One aspect that had not been mentioned in this thread is the law of deminishing gain where when you start plants 3 weeks early with a WOW or other cover but only gain a week of harvest advantage. I just thought it is worth mentioning.

    Bookmark   April 23, 2014 at 8:46AM
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Am reading WOW will take it to 16F but one has to count for soil being warm enough too...
On W-o-W (and other methods that rely on latent heat) there are important parameters to consider in their effectiveness. They can protect as advertised as long as the freeze duration is rather brief AND soil has been rather well-warmed under the W-o-W (just another source of latent heat). However, IF there are several cold days that precede a freeze of extended time frame, there is not sufficient latent heat to prevent the temps of the soil inside the W-o-W and the air temps in volume enclosed by W-o-W to get close to ambient values. Air temps much faster and soil temps lagging somewhat. I will probably put out some inside W-o-W around May 10-15 IF extended forecast is suitable. I do this primarily to simply "get something done" and not primarily to gain realistically not more than perhaps 10 days of early first blood of ripes. Also, this does harden them off in a gentle manner (wind as well as lo temp protection).


    Bookmark   April 24, 2014 at 1:06PM
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seysonn(8a WA/HZ 1)

I agree wit Reggie.

I have made small cages from rabbit fence and have wrapped them with bubble wrap. It act primarily as a wind barrier. Then it prevents from rapid cooling of soil and has some greenhouse effect during the day. The latent heat stored in the WOW is mostly lost/cooled more from outside than what is gained by the soil. Again, as soon as the heat source becomes absent ( sunshine) it would cool down faster than you think and there will be no heat left in it the following AM, when the low temps set in. I thing, in the mind of gardener it is a psychologic factor, UNLESS and UNTIL one tests two groups of identical plants side by side, one with and other w/out WOW to gain a realistic data , I will not bank on it.

    Bookmark   April 24, 2014 at 1:56PM
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What Reggie said,

WOWs are great for folks in the central and southern Plains that get exposed to rapidly fluctuating temperatures, where one or two frosts in the spring are the only impediment to early planting.
For places that have more consistently cool spring weather, especially if also wet or cool during the day, better to wait.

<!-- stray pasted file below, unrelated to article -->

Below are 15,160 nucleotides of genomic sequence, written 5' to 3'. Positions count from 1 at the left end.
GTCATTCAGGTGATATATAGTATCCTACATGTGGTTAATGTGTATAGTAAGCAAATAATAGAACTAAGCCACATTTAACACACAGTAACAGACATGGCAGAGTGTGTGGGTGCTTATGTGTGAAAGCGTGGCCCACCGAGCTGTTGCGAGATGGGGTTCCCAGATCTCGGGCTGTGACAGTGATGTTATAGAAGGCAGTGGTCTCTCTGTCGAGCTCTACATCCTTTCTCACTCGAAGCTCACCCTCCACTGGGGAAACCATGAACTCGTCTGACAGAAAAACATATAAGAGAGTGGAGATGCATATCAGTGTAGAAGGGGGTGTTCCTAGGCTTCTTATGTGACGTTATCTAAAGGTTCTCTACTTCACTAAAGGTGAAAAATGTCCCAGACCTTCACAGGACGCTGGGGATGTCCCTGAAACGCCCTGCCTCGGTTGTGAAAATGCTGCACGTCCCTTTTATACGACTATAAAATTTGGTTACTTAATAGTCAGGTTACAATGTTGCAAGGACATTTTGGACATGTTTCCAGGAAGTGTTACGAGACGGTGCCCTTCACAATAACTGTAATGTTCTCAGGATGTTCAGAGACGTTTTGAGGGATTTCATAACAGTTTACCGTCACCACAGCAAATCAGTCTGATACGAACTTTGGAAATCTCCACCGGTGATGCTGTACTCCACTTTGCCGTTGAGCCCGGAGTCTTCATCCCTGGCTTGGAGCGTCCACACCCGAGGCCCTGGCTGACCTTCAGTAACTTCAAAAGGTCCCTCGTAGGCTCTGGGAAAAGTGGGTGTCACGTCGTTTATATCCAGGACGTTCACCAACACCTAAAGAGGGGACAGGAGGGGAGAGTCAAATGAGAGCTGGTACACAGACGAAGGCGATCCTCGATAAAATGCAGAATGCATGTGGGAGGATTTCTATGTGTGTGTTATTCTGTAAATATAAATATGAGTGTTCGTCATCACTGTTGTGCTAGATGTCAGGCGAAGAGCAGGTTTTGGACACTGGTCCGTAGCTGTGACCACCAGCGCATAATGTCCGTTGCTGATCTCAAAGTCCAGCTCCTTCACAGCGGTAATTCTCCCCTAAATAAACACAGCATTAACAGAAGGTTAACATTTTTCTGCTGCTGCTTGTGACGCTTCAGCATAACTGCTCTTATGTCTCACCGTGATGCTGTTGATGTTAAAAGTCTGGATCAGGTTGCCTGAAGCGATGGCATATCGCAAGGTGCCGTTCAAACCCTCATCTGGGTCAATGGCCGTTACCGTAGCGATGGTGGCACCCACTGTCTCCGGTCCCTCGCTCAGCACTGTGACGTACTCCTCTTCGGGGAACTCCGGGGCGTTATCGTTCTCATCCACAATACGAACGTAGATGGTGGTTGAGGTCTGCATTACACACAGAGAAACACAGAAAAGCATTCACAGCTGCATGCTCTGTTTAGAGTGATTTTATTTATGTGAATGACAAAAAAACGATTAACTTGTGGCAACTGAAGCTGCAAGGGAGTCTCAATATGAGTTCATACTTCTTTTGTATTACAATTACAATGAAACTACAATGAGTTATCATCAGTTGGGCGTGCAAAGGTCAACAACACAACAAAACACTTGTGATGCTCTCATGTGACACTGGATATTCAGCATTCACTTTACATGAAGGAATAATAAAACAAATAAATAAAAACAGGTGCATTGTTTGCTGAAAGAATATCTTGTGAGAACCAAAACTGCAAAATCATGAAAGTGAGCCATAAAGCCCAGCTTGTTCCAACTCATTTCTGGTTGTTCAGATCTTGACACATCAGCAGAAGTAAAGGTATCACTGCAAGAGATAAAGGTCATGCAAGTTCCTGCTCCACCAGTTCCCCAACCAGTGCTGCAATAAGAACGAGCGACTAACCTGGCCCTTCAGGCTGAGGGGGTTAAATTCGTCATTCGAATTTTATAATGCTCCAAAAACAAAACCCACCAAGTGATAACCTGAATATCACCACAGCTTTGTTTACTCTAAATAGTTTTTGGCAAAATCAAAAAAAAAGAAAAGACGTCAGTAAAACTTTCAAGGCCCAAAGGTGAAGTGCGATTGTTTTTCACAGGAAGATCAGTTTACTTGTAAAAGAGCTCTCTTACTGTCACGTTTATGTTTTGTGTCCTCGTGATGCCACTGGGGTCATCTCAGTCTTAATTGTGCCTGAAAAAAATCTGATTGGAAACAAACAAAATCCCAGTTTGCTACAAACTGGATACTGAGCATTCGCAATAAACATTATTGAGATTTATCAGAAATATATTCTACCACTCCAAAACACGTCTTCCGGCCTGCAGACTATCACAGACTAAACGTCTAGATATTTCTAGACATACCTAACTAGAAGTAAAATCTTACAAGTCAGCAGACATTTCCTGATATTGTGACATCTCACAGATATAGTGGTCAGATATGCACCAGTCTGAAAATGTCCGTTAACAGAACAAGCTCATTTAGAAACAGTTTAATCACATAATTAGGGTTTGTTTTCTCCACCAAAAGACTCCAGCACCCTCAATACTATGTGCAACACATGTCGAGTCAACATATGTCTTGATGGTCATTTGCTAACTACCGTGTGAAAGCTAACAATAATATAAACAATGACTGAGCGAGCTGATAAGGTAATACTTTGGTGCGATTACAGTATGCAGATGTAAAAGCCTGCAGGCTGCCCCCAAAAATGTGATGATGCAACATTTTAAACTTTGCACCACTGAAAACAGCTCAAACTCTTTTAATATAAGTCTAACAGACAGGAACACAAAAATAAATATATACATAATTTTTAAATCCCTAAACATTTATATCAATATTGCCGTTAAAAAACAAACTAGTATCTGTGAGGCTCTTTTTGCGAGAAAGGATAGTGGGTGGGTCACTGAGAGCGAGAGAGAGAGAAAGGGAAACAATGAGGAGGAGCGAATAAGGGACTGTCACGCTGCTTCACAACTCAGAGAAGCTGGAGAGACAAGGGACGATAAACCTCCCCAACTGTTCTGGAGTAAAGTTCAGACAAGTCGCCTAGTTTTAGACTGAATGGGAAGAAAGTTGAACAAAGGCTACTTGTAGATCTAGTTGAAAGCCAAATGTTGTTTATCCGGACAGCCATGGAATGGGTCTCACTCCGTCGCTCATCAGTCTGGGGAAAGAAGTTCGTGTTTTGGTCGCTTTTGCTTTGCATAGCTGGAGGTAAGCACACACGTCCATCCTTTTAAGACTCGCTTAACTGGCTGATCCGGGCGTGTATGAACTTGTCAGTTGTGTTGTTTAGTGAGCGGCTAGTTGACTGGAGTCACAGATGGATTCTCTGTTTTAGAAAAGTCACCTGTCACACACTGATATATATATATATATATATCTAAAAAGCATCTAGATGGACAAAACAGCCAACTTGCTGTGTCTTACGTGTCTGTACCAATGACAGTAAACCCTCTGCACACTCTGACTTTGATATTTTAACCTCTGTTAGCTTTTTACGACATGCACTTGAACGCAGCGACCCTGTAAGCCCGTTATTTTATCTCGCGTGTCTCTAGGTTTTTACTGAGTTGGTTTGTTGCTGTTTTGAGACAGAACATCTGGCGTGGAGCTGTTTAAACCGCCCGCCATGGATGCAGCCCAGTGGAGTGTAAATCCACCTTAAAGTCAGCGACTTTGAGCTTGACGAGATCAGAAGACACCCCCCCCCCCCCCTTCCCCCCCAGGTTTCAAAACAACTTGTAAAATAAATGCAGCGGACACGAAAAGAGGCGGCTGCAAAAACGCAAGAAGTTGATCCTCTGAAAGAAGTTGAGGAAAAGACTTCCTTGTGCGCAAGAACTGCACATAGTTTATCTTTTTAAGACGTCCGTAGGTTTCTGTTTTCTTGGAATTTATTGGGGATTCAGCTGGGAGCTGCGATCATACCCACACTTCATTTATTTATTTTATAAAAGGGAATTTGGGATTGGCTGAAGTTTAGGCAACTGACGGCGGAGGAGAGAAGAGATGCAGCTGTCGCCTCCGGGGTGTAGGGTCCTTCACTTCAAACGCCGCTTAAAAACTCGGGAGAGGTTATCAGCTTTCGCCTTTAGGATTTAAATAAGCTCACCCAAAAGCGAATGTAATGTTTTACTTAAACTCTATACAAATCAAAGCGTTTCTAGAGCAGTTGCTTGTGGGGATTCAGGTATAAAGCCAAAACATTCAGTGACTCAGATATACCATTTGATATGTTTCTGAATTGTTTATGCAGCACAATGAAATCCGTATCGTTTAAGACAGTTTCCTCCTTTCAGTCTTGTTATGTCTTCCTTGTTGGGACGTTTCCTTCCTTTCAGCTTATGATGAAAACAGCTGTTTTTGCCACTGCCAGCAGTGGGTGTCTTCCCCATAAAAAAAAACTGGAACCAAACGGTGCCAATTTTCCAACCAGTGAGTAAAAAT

Bookmark   April 24, 2014 at 2:07PM
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My experience in previous years was great with WOW, thus I expanded this year to more of them, as I mentioned I started it 2 weeks prior planting my regular plantings and I do get about 2 weeks earlier yield. For last 10 years we did have one year when we had late damaging storm after May 15. Also I have had consistent results that tomatoes planted before Memorial Day weekend do establish better. Not sure why Memorial day even chosen as start date, except as convenience.

    Bookmark   April 24, 2014 at 7:54PM
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seysonn(8a WA/HZ 1)

In order to establish a realistic benefit from WOW, one needs to do 2 or more IDENTICAL plants, one group with and other w/out WOW and then collect data.

    Bookmark   April 25, 2014 at 1:53AM
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I have used WOW to get earlier tomatoes for a number of years. I am not talking about a month early, only a couple of weeks at the most. In my experience, there are multiple factors that must be addressed. Here are two: Tomato selection is fundamental. Pick an early small like 4th of July or SunSugar (they do best for me). Regular size or larger typically won't set fruit until the temps are to their liking. The earlies will set in the frost free days of late spring. Second thing is timing. WOW are only about a foot tall when T-P'd, so if your plant outgrows them and you still need the frost protection, it's bye-bye tomato plant.

    Bookmark   April 25, 2014 at 11:39AM
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Seysonn, that is about what I did for years, I plant one of each variety into WOW and then later plant same variety without, so yeah, I do have more robust plant and better- earlier yield with WOW, no questions about it in my experience. Here in Chicago, it is really not the frost that is most damaging, it is bouts of really windy decimating storms that usually happen once or twice in May. Granted there is possibility of low temps but near the lake where I garden it is less of a problem. Another thing that most people agree on, that planting bigger plants does not help and tiny seedlings will establish better. It is true and not so true... i.e. bigger plants will routinely give about one week earlier yields . While it might not be much but it counts for short summer areas.

    Bookmark   April 25, 2014 at 10:27PM